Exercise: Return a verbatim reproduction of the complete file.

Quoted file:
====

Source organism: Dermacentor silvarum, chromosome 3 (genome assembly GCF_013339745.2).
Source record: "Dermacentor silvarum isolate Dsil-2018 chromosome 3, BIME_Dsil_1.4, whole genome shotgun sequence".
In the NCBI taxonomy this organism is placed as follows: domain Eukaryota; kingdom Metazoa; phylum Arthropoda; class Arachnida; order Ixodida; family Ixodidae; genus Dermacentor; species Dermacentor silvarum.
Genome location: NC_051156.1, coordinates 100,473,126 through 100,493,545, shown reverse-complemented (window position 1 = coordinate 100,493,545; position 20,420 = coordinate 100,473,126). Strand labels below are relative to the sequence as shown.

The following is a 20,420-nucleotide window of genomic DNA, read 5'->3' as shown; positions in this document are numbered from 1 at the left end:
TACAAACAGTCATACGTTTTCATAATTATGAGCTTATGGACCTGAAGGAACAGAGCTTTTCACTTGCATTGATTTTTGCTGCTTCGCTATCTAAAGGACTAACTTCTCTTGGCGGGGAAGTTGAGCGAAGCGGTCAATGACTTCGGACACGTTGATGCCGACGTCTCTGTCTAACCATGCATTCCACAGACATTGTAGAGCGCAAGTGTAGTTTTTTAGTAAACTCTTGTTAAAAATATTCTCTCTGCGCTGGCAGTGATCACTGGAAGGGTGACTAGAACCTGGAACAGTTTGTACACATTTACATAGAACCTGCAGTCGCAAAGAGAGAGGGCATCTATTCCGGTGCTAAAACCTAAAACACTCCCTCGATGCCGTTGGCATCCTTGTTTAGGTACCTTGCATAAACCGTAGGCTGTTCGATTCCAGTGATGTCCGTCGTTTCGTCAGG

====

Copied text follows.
Source organism: Dermacentor silvarum, chromosome 3 (genome assembly GCF_013339745.2).
Source record: "Dermacentor silvarum isolate Dsil-2018 chromosome 3, BIME_Dsil_1.4, whole genome shotgun sequence".
In the NCBI taxonomy this organism is placed as follows: domain Eukaryota; kingdom Metazoa; phylum Arthropoda; class Arachnida; order Ixodida; family Ixodidae; genus Dermacentor; species Dermacentor silvarum.
Genome location: NC_051156.1, coordinates 100,473,126 through 100,493,545, shown reverse-complemented (window position 1 = coordinate 100,493,545; position 20,420 = coordinate 100,473,126). Strand labels below are relative to the sequence as shown.

The following is a 20,420-nucleotide window of genomic DNA, read 5'->3' as shown; positions in this document are numbered from 1 at the left end:
TACAAACAGTCATACGTTTTCATAATTATGAGCTTATGGACCTGAAGGAACAGAGCTTTTCACTTGCATTGATTTTTGCTGCTTCGCTATCTAAAGGACTAACTTCTCTTGGCGGGGAAGTTGAGCGAAGCGGTCAATGACTTCGGACACGTTGATGCCGACGTCTCTGTCTAACCATGCATTCCACAGACATTGTAGAGCGCAAGTGTAGTTTTTTAGTAAACTCTTGTTAAAAATATTCTCTCTGCGCTGGCAGTGATCACTGGAAGGGTGACTAGAACCTGGAACAGTTTGTACACATTTACATAGAACCTGCAGTCGCAAAGAGAGAGGGCATCTATTCCGGTGCTAAAACCTAAAACACTCCCTCGATGCCGTTGGCATCCTTGTTTAGGTACCTTGCATAAACCGTAGGCTGTTCGATTCCAGTGATGTCCGTCGTTTCGTCAGG